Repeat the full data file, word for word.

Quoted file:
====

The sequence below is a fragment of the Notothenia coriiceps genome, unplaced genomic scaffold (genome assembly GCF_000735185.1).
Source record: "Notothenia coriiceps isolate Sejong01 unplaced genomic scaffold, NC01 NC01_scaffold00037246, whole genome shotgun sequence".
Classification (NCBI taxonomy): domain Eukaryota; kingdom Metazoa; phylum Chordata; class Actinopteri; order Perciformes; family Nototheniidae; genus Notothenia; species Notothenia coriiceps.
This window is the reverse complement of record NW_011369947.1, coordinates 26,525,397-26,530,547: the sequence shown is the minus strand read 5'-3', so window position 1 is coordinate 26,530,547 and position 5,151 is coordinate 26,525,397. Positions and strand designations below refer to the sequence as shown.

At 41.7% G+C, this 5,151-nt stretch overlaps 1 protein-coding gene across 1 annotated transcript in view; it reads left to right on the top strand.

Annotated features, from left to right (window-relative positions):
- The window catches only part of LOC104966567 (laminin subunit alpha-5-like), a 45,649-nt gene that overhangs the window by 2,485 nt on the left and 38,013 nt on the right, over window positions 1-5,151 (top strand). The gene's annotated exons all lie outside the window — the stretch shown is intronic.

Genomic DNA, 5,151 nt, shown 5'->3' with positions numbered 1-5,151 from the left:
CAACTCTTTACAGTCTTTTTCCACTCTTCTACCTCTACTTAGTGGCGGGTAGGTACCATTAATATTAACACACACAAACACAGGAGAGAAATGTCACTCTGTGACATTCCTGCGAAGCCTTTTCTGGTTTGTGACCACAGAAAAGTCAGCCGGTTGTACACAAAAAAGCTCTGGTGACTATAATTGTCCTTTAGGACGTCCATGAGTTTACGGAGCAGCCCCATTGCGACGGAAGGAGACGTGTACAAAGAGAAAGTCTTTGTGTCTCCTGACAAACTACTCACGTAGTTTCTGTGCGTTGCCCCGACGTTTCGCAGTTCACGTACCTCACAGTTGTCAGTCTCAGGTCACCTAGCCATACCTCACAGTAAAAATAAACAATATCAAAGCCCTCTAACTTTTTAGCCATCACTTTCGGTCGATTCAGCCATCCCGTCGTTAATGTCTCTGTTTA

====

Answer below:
The sequence below is a fragment of the Notothenia coriiceps genome, unplaced genomic scaffold (genome assembly GCF_000735185.1).
Source record: "Notothenia coriiceps isolate Sejong01 unplaced genomic scaffold, NC01 NC01_scaffold00037246, whole genome shotgun sequence".
Classification (NCBI taxonomy): domain Eukaryota; kingdom Metazoa; phylum Chordata; class Actinopteri; order Perciformes; family Nototheniidae; genus Notothenia; species Notothenia coriiceps.
This window is the reverse complement of record NW_011369947.1, coordinates 26,525,397-26,530,547: the sequence shown is the minus strand read 5'-3', so window position 1 is coordinate 26,530,547 and position 5,151 is coordinate 26,525,397. Positions and strand designations below refer to the sequence as shown.

At 41.7% G+C, this 5,151-nt stretch overlaps 1 protein-coding gene across 1 annotated transcript in view; it reads left to right on the top strand.

Annotated features, from left to right (window-relative positions):
- The window catches only part of LOC104966567 (laminin subunit alpha-5-like), a 45,649-nt gene that overhangs the window by 2,485 nt on the left and 38,013 nt on the right, over window positions 1-5,151 (top strand). The gene's annotated exons all lie outside the window — the stretch shown is intronic.

Genomic DNA, 5,151 nt, shown 5'->3' with positions numbered 1-5,151 from the left:
CAACTCTTTACAGTCTTTTTCCACTCTTCTACCTCTACTTAGTGGCGGGTAGGTACCATTAATATTAACACACACAAACACAGGAGAGAAATGTCACTCTGTGACATTCCTGCGAAGCCTTTTCTGGTTTGTGACCACAGAAAAGTCAGCCGGTTGTACACAAAAAAGCTCTGGTGACTATAATTGTCCTTTAGGACGTCCATGAGTTTACGGAGCAGCCCCATTGCGACGGAAGGAGACGTGTACAAAGAGAAAGTCTTTGTGTCTCCTGACAAACTACTCACGTAGTTTCTGTGCGTTGCCCCGACGTTTCGCAGTTCACGTACCTCACAGTTGTCAGTCTCAGGTCACCTAGCCATACCTCACAGTAAAAATAAACAATATCAAAGCCCTCTAACTTTTTAGCCATCACTTTCGGTCGATTCAGCCATCCCGTCGTTAATGTCTCTGTTTA